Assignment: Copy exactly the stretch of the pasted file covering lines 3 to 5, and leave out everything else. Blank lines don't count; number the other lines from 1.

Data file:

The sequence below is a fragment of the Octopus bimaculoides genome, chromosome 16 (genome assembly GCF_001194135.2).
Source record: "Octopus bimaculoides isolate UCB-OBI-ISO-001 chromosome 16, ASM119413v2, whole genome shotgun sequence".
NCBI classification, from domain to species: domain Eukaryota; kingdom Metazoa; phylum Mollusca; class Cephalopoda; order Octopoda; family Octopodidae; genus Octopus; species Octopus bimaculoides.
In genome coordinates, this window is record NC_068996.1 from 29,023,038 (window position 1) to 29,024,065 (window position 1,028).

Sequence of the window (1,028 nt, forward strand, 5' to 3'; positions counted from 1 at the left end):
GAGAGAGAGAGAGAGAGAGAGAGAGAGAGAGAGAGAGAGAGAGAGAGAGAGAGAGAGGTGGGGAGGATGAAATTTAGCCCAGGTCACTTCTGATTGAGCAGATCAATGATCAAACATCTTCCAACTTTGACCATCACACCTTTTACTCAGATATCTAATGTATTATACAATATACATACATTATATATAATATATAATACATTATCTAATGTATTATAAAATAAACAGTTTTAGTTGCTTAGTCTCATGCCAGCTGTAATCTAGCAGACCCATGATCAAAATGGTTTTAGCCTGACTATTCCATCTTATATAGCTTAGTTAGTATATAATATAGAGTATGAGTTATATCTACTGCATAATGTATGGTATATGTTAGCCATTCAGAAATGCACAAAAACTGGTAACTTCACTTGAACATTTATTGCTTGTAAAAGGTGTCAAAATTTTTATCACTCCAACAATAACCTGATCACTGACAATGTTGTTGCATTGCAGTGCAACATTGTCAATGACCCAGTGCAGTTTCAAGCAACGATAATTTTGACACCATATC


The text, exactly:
NCBI classification, from domain to species: domain Eukaryota; kingdom Metazoa; phylum Mollusca; class Cephalopoda; order Octopoda; family Octopodidae; genus Octopus; species Octopus bimaculoides.
In genome coordinates, this window is record NC_068996.1 from 29,023,038 (window position 1) to 29,024,065 (window position 1,028).

Sequence of the window (1,028 nt, forward strand, 5' to 3'; positions counted from 1 at the left end):